• Gait or truncal ataxia – cerebellar disease causes broad stance, staggering, and the patient may fall to side of lesion.

Presence of cerebellar signs should prompt further evaluation for posterior circulation stroke, preferably with MRI.

A good video summary of cerebellar examination is found here.

The HINTS exam

In patients with continuous vertigo and otherwise normal neurological examination, the HINTS exam should be performed. This is because abnormalities in vestibulo-ocular reflex may be the only abnormal neurological finding in patients with cerebellar infarcts. The HINTS exam appears more sensitive for stroke than early MRI. (Kattah et al. 2009) It consists of three components: Head Impulse test, Nystagums and Test of Skew. If any portion indicates a central cause, further evaluation for stroke or central pathology is indicated (e.g. neurology referral +/- MRI).

Horizontal head Impulse test

The Head Impulse Test assesses the vestibulo-ocular reflex. With the patient sitting opposite the examiner and looking at the examiner’s nose, the patient’s head is rotated laterally 20-30 degrees, then rapidly returned to midline. The patient’s eyes are observed for “overshoot” and saccadic adjustment (eyes continue to travel in the direction of rotation then correct suddenly) – this constitutes a positive test.

  • An abnormal (positive) test as indicated by overshoot + corrective saccades is suggestive but not conclusive of peripheral vertigo.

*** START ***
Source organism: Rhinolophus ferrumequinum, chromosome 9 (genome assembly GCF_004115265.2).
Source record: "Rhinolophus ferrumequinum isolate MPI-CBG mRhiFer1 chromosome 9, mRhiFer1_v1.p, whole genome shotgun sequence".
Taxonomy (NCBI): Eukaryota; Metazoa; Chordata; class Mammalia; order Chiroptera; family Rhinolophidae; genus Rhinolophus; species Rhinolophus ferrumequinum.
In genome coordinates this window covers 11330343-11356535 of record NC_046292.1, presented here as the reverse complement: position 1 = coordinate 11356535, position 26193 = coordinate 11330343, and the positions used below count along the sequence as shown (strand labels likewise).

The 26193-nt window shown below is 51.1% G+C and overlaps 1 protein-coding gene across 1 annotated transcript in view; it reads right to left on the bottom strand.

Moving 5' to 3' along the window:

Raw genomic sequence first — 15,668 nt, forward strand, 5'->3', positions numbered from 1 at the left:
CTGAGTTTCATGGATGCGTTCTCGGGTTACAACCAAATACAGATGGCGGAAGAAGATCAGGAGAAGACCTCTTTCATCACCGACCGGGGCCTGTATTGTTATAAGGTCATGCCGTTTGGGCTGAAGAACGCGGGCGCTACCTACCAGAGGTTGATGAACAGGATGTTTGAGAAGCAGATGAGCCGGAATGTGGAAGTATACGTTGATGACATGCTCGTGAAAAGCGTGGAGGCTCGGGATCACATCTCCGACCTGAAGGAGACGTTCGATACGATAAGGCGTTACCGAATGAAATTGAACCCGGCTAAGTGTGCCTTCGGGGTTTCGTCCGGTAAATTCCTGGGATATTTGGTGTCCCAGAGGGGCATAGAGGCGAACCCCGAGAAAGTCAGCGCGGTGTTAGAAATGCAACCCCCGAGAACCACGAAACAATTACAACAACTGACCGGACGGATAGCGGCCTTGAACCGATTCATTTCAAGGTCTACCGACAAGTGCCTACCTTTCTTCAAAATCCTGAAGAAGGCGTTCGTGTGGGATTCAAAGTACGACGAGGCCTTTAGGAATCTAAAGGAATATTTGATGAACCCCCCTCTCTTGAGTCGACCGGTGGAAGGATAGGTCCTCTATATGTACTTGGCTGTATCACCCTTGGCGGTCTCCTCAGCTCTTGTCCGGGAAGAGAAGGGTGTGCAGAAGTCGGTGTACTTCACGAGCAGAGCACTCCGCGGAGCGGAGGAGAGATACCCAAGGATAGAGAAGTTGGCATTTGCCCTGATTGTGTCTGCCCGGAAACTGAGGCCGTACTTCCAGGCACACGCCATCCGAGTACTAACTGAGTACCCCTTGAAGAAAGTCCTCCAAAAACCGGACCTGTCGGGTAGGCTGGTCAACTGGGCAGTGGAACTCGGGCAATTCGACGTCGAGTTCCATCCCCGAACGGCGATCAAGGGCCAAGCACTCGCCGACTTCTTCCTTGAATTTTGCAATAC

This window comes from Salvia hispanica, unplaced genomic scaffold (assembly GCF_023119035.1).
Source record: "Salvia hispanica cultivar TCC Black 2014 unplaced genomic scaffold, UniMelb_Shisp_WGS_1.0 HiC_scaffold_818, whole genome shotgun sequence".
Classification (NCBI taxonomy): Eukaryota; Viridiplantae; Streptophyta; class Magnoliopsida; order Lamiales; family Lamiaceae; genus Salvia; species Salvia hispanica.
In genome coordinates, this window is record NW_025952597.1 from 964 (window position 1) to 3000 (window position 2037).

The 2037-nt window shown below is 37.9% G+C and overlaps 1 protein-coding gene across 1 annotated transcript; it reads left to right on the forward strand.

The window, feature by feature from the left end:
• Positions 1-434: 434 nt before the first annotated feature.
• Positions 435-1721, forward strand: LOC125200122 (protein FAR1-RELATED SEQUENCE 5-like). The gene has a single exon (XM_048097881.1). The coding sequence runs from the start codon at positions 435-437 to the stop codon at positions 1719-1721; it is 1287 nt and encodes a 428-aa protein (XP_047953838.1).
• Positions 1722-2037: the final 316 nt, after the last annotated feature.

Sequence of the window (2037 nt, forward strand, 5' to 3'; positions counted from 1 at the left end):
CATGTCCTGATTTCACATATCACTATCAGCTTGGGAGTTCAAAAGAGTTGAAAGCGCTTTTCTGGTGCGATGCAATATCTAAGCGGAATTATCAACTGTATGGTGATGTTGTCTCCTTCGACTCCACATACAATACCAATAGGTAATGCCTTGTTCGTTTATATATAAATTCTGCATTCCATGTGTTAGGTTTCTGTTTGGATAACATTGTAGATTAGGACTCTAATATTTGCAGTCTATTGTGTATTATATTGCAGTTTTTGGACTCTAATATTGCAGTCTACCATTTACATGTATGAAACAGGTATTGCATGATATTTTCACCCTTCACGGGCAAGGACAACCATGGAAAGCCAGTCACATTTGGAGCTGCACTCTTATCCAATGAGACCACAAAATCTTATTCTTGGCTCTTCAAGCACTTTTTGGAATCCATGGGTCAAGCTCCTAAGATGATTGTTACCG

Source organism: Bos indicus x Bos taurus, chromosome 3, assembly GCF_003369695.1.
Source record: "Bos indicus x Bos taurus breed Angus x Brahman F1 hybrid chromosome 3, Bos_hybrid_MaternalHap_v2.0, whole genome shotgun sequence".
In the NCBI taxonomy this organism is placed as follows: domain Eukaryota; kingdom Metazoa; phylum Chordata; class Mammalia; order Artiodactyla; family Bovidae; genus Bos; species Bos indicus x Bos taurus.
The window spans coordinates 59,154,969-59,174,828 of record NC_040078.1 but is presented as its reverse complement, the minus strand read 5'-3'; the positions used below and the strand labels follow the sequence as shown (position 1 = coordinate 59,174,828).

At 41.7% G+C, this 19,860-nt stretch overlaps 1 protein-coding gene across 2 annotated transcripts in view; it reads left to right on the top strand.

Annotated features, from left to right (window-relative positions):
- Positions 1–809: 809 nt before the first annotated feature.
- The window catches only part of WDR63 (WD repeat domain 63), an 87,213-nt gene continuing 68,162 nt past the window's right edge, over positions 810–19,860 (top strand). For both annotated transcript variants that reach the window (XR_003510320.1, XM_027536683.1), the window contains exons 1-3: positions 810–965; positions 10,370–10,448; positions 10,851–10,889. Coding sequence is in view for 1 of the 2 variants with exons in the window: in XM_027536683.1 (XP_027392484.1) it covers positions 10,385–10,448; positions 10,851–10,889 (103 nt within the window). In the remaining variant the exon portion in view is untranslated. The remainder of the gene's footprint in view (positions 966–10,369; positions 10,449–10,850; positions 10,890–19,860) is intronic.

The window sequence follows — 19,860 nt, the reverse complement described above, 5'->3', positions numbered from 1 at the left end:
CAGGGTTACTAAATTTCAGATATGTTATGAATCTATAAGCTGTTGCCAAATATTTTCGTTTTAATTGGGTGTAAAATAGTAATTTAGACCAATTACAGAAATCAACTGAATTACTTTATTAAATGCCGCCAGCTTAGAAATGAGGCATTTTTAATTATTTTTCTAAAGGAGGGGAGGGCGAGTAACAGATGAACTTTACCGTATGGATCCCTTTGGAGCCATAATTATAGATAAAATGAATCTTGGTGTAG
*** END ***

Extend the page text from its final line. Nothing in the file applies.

• A normal (negative) test strongly indicates a central cause.

Positive head impulse test video can be viewed here


Nystagmus is assessed by observing the patient’s gaze with head stationary. Initially looking straight ahead, then following the examiner’s finger as it is moved 30 degrees right, left, up and down. Nystagmus at extremes of gaze is normal and is referred to as physiological nystagmus. Pathological nystagmus is characterised by alternating slow eye movement in one direction (smooth pursuit) with a fast (saccadic) movement in the opposite direction. The direction of nystagmus is defined by the direction of the quick phase.

Nystagmus is often absent in central vertigo.

Typical characteristics of nystagmus are as follows:



Horizontal Vertical or torsional or horizontal
Unidirectional Bidirectional (direction changes)
Fatiguable Non-fatiguable
Decreases with fixation Persists with fixation
Delayed following stimulus Immediate following stimulus